On the one-year anniversary of Egypt's uprising, the world is less free because dictators reacted to the Arab Spring. But at least now they are on notice, forcing the issue of democracy.
AP Photo/Abbas Dulleh
One year ago on Jan. 25, Egypt began a popular uprising that, in just 18 days, felled a longtime dictator. The stunning event, which reversed old notions about Arabs being apathetic toward freedom, still radiates hope to those living under suppression.
But it had another effect. It forced the world’s remaining dictators to go on the defensive. They worried that the Arab Spring had planted a moral seed. Their own people might now realize that they, too, deserve to be free and can organize through social media and on the streets to achieve it. A mental self-censorship had been lifted. And the outside world just might help them.
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Over the past year, regimes from China to Morocco have cracked down harder on dissent and the Internet, or they have tried to co-opt their people by throwing money at them or making minimal political reforms.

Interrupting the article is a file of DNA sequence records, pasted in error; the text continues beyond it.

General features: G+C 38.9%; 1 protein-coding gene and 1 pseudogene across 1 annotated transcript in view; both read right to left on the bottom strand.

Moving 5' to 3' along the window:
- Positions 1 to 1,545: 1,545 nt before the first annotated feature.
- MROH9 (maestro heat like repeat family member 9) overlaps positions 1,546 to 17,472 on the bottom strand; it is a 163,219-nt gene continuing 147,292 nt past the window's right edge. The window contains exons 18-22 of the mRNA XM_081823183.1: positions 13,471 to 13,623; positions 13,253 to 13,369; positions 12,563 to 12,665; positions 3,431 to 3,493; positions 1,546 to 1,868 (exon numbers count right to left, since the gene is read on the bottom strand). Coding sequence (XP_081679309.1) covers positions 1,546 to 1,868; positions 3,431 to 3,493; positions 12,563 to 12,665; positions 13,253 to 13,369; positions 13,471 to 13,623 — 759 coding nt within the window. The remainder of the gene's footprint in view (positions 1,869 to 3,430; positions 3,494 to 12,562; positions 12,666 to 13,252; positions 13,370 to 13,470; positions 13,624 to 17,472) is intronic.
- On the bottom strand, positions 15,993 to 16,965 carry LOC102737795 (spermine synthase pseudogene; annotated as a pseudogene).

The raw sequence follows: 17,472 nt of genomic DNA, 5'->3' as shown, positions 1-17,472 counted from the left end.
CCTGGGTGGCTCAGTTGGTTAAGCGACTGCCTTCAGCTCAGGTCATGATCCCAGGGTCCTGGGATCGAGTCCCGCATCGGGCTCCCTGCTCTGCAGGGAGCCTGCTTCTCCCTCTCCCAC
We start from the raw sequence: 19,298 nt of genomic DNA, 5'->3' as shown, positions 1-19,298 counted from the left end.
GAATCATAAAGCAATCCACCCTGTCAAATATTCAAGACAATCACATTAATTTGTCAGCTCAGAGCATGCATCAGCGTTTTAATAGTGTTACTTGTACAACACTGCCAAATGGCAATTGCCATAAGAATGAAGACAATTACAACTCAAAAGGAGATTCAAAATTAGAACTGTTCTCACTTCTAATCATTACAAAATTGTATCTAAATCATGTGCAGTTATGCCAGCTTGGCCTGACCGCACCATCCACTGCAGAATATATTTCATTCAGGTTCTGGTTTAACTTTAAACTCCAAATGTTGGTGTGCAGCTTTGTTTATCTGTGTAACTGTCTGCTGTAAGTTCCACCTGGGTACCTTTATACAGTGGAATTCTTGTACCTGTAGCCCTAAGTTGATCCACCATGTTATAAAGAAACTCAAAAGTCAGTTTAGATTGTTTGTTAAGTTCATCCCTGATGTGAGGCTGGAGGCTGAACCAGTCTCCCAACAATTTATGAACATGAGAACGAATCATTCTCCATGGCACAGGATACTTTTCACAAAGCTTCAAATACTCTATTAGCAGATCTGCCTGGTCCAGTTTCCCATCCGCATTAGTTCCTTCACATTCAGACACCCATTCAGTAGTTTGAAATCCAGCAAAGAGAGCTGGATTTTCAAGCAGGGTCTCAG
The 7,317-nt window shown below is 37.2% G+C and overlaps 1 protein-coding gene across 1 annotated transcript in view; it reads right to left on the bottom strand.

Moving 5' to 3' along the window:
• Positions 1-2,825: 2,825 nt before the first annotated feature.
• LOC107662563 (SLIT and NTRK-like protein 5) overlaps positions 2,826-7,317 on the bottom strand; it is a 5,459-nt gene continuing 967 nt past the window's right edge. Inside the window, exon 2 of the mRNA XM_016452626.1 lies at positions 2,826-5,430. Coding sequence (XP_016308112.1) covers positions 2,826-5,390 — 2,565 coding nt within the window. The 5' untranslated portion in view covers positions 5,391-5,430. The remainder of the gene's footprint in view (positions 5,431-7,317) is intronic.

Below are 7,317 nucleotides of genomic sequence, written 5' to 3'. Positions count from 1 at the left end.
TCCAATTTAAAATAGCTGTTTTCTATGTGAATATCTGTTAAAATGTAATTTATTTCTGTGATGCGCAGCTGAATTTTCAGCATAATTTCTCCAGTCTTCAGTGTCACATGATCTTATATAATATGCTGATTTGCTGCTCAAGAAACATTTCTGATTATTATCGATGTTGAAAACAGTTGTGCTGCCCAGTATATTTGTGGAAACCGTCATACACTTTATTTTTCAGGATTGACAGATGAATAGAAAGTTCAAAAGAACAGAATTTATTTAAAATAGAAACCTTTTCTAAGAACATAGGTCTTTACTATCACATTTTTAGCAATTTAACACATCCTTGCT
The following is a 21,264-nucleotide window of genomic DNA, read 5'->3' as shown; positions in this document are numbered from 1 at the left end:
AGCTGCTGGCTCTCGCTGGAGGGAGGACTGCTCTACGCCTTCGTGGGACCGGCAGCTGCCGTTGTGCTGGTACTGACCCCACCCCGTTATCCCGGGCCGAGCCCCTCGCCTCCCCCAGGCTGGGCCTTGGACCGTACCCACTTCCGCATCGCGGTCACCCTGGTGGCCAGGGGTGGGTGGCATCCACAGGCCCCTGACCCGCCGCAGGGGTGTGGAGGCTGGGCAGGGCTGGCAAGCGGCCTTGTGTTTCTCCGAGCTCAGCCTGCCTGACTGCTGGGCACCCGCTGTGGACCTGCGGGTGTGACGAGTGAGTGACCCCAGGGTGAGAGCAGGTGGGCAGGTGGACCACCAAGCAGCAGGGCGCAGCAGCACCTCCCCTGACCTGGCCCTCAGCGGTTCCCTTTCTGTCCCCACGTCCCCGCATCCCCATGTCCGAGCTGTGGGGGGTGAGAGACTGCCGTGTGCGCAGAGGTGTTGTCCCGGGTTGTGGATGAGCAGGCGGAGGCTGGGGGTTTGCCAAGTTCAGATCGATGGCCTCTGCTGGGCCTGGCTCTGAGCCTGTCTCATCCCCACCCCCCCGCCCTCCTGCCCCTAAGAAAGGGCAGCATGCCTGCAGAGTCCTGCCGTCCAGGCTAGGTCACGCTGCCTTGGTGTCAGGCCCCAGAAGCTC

The result, oddly enough, is that there has been less freedom worldwide since the Arab Spring began, according to a report by the think tank Freedom House, which measures such things.
Take China, for example. The report sums up Beijing’s reaction to the events of Cairo’s Tahrir Square as “a near-hysterical campaign of arrests, incommunicado detentions, press censorship, and stepped-up control over the Internet.”
But such overreactions may be hopeful. “The aura of invincibility has been undermined” by the Arab uprising, says Freedom House vice president Arch Puddington. Harsh rulers are being forced to justify their rule, pushing them deeper into a corner, which then might force a final resolution.